everything painted, time to set the welders in place, then get everything hooked up.
the cabinet has plenty of room for all the welding supplies, spares, consumables, etc., i have more drawers and another adjustable shelf that will fit.
both welders are dual voltage, and the power supply uses the same cord ends, so a set of dedicated 240V and 120V cords works for both welders. depending on the project, both welders could be powered at the same time using separate 240 and 120 circuits.
HAPPY NEW YEAR TO ALL THE VERSYS BOYS AND GIRLS
New Years Eve, i just had to start the bike, that Siren's song of the Leo Vince was calling me, big time. started, warmed up, then a couple rips to 8-9 grand...believe it folks, that sound will make your freakin' hair catch fire, and that's how 2020 closed out.
2021 means a new shop apron...WTF, an apron on your average manly-man? sure, men's work aprons have been around since forever, lumber yards used to hand out free carpenters aprons printed with their name with most any order. i've always had an apron hanging on a hook in the shop, but it was light weight and pretty much worn out after 30 years of use.
enter the 2021 shop apron, heavy duty waxed canvas, i didn't want leather. this apron is the real deal, and will stand up to welding, along with the other shop activities. padded shoulder straps, all kinds of pockets, tape clip, you name it. one size fits all, no worries, if it fits this gorilla, it'll fit anyone.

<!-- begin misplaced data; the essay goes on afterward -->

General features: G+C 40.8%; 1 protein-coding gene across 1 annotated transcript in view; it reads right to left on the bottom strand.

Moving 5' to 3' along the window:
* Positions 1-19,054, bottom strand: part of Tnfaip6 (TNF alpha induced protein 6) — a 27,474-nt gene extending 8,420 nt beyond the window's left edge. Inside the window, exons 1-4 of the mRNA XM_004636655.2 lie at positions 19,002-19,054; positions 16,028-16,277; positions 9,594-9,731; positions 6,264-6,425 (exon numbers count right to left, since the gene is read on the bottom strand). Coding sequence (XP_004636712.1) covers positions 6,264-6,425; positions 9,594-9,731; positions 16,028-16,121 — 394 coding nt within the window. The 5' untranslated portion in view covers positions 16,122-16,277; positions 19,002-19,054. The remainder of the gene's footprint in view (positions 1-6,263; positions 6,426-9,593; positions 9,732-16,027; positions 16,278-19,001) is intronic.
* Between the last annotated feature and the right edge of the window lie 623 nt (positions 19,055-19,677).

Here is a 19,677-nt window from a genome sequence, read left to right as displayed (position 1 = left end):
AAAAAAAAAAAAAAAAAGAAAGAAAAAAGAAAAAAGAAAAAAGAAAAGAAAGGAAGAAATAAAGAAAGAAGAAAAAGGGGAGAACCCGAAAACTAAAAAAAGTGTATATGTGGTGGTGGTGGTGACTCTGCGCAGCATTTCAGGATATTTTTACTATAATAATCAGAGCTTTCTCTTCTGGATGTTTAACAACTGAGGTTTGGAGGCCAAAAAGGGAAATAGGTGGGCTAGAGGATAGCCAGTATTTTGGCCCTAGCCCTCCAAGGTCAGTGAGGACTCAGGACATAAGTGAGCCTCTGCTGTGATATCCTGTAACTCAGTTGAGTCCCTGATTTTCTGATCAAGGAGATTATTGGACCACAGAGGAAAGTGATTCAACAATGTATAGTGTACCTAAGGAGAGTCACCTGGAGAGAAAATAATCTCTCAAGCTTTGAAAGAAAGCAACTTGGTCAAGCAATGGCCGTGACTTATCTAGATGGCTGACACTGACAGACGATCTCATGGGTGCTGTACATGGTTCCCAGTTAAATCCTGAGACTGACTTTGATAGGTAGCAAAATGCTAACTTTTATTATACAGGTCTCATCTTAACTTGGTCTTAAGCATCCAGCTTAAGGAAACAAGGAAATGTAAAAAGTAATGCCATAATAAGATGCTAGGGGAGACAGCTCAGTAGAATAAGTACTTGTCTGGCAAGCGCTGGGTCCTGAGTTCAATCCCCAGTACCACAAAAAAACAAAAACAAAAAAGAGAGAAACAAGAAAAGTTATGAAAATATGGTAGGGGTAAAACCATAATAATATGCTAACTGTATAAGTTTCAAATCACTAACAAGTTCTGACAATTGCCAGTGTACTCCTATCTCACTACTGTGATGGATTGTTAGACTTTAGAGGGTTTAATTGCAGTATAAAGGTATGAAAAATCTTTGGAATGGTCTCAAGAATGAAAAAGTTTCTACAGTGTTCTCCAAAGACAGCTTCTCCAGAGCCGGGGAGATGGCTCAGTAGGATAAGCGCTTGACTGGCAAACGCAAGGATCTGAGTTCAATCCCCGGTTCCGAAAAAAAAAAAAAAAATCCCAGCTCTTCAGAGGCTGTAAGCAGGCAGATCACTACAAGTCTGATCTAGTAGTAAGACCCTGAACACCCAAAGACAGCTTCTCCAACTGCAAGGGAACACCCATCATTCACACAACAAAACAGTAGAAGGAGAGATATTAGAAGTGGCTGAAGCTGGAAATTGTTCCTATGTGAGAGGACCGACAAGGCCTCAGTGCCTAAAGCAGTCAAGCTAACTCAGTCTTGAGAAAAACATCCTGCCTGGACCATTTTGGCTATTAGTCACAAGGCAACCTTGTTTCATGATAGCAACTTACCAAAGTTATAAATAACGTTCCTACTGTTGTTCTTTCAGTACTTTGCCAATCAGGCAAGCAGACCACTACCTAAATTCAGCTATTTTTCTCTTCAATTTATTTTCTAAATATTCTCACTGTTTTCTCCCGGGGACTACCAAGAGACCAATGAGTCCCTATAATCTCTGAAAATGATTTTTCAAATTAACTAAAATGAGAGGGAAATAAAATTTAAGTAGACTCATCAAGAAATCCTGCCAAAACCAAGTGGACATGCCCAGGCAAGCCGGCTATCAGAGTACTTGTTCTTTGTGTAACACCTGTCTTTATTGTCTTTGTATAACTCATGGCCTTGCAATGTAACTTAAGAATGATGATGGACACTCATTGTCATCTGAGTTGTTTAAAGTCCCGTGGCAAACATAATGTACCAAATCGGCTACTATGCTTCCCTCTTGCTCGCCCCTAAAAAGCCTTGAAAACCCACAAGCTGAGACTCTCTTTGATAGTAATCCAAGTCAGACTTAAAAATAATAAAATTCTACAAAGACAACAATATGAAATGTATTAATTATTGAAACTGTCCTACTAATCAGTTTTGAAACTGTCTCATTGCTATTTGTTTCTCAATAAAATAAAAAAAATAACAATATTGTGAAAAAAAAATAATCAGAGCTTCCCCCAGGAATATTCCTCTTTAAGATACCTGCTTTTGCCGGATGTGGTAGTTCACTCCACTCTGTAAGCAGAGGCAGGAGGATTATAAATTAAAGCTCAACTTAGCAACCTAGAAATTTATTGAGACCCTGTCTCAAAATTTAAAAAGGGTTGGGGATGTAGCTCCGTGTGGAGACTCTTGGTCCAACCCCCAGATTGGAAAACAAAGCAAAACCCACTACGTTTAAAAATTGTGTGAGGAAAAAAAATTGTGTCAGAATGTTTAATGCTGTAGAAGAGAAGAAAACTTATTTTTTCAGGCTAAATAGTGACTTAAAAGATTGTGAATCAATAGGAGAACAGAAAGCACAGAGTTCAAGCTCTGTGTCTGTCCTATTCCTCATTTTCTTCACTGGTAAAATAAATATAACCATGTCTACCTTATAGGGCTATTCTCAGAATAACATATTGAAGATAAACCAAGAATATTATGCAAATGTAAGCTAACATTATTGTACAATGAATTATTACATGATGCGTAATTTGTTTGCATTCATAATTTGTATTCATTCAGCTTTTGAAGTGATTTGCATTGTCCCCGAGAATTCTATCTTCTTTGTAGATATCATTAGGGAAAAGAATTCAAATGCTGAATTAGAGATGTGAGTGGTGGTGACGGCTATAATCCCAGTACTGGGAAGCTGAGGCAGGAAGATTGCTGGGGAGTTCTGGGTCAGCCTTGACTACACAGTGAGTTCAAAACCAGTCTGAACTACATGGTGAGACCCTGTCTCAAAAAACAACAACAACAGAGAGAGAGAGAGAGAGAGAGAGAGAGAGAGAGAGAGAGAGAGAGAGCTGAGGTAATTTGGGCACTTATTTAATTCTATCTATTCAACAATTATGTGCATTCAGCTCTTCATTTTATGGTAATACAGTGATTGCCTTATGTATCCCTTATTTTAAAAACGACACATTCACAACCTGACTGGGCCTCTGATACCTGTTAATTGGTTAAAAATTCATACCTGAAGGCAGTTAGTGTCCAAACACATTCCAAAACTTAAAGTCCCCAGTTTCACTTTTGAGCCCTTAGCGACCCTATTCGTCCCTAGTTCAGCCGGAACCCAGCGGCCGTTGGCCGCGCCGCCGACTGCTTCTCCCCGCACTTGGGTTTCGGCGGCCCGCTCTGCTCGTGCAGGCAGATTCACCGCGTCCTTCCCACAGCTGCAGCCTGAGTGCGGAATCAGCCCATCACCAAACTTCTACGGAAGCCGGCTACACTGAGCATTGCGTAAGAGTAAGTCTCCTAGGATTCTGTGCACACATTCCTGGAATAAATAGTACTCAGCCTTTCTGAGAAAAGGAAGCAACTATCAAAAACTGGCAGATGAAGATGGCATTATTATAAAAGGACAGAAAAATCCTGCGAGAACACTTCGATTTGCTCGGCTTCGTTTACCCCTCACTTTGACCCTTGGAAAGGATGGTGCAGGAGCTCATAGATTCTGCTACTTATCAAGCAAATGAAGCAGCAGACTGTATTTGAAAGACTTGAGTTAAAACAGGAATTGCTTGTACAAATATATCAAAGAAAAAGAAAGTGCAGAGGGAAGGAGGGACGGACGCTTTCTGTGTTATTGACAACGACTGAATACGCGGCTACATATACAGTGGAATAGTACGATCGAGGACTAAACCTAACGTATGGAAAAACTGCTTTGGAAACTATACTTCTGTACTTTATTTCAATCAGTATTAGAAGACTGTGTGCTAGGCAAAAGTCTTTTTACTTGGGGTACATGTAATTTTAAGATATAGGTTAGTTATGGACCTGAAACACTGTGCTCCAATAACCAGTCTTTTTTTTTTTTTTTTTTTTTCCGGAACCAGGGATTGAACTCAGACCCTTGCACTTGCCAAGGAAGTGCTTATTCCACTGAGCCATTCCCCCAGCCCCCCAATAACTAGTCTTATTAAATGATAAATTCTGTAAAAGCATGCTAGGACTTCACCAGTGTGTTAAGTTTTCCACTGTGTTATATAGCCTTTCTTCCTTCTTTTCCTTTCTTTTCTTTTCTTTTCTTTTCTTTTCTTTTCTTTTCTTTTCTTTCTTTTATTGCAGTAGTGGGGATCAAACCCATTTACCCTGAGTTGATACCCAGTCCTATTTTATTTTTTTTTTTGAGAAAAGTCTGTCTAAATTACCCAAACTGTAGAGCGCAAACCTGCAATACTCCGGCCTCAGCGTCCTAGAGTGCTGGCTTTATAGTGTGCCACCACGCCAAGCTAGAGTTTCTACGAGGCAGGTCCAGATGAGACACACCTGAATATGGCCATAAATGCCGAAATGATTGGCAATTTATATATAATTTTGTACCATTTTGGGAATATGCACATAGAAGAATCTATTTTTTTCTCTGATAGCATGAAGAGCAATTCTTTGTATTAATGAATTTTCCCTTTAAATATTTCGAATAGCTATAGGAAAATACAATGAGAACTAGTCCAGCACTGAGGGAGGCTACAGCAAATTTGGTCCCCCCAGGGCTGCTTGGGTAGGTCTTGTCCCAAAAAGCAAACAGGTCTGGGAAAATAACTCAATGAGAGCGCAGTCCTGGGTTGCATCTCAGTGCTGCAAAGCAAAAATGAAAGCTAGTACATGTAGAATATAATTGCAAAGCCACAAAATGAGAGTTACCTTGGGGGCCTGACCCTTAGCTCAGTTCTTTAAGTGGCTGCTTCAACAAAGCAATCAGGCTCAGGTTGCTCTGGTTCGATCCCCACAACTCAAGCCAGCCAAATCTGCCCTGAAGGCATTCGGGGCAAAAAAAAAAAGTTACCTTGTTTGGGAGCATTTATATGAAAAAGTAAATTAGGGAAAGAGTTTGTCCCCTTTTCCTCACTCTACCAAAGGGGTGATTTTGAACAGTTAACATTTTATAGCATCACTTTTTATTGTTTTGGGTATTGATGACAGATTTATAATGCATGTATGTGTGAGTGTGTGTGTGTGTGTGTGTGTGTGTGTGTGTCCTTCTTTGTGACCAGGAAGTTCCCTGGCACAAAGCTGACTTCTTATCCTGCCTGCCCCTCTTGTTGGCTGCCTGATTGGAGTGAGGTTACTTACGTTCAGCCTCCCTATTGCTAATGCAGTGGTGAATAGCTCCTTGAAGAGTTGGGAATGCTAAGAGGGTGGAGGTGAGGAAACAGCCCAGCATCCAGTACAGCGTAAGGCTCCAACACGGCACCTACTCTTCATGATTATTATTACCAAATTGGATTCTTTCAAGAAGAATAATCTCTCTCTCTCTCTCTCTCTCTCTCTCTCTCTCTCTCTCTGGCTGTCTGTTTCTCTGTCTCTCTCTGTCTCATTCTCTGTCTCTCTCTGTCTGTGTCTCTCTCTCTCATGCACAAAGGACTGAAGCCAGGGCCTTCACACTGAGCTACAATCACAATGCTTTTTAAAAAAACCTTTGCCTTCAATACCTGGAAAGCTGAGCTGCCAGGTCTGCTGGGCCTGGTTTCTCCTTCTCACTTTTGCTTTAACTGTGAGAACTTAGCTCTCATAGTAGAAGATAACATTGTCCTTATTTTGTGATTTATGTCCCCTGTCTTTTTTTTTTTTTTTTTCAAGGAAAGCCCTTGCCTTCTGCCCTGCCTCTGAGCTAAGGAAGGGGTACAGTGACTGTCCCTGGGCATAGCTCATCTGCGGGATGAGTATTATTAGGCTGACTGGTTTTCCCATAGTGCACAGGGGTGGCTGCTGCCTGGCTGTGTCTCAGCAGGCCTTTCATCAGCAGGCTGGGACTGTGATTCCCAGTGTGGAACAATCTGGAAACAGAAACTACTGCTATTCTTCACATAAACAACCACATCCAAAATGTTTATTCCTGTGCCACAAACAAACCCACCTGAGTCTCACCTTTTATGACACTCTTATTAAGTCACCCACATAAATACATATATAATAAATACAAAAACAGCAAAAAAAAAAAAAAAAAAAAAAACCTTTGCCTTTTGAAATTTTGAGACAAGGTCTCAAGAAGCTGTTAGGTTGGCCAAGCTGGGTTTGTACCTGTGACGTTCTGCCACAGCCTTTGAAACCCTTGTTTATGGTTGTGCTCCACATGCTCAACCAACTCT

haven't put up anything new for a couple weeks, but i haven't been idle as far as the moto world spins.
brought this home, it was a rescue, and felt the call. 1st gen Versys, i was thinking project bike or parts bike, but it's all there except for the old signals and a mirror, clear title too. all of the ER6 bikes in this era had signals with defective stalks, no UV inhibitor or something, so they would disintegrate in just a few years. i'll replace the signals with the $8 chineseum version, and i think i have a set of mirrors on hand. the bike has some miles, but runs great. all i've done so far is a general cleaning, add some Seafoam to both fuel and oil, start it, and adjust the idle setting. the ptwin motor package can act a little funny without the correct idle, the Kawasaki boys must have been aware of this fact since they put an easily accessible idle adjuster right next to the throttle body, no tools required. i'm going to get another 30 minutes of run time with the Seafoam in there, then change the oil and filter. Mobile1 15-50 synthetic is my regular oil for the ptwin, inexpensive, great in hot weather, and smooths out the cartridge transmission better than any of the others i've used.